Khatron Ke Khiladi – it takes a certain kind of heart to do that show. You are one of the contestants who left in mark with her journey in Argentina. What made you consider doing that show? What was your headspace? 


(Chuckles). I don’t know…there were multiple times, while I was a part of the show, and I sat there saying, “what was I thinking?” (chuckles). You know, I used to joke around with the makers, that this place, this game show, is a rehab for actors who are badly behaved. See, over there, it was so strict. We used to wake up every morning at 5 am, quickly have our breakfast, be on a bus for two hours, and if you’re unlucky, you could end up doing three stunts in the same day. And then, you could go home at the end of the night. And the weather was so harsh. There was no pampering. There are no assistants, helping us with getting our foods and drinks. Like, over there, we would say, “okay guys, it is time for lunch,” and honestly, we would just sit anywhere.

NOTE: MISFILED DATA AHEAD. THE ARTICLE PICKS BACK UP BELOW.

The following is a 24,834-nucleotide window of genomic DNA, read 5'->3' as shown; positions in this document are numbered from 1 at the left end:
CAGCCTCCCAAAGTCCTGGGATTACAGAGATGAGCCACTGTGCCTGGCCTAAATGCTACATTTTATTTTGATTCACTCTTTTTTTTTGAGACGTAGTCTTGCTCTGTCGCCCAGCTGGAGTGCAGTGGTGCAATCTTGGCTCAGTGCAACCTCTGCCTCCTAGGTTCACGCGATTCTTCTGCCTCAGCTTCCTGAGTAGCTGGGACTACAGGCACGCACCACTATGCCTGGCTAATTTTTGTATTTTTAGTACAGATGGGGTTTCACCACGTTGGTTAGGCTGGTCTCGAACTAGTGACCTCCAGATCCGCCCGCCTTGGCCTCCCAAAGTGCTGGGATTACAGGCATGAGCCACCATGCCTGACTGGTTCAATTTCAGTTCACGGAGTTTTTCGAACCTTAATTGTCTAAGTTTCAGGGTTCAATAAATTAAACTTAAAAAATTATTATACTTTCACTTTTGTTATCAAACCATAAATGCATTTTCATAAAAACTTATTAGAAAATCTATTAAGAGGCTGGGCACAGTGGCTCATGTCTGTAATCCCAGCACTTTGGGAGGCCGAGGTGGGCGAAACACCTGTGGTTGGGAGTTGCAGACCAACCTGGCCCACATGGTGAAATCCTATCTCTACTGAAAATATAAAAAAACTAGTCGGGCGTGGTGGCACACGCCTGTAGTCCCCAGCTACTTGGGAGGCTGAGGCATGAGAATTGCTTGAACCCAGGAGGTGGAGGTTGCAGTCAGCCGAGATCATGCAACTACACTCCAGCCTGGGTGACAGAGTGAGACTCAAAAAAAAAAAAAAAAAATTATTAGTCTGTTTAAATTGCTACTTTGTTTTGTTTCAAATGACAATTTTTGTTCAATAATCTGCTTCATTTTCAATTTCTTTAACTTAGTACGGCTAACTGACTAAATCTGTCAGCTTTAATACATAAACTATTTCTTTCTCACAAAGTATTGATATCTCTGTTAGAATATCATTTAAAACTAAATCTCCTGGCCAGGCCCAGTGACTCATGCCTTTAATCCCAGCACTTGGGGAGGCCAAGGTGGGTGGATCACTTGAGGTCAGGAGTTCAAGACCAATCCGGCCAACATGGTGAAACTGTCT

I think to get into a show like this, you need to be headstrong, which I was not. You have to be determined, which I was not. I think I went in as a fan, and very blank. I was really happy to go home. I did not go in with the intention of winning.





But I had a really cute incident with my sister before I left – she told my mother that even when I am hurt just a little bit, I start crying, so I won’t last more than six or seven episodes. And I fought with her. I said, don’t say that. I said, I should at least last ten episodes. And then, when I lasted twenty episodes in Khatron, the joke was on both of us, and we were like how did I just manage this. 


But what happened over there, a lot of people started saying that Ridhima was very lucky. I would end up in the elimination stunt most of the time and by that time, your morale is so down and you are just dealing with the harsh weather. But I don’t know what used to come over me and I just used to go all out and give my best. They all started saying, jokingly, that I was lucky. And I always say that “luck is what happens when preparation meets opportunity.”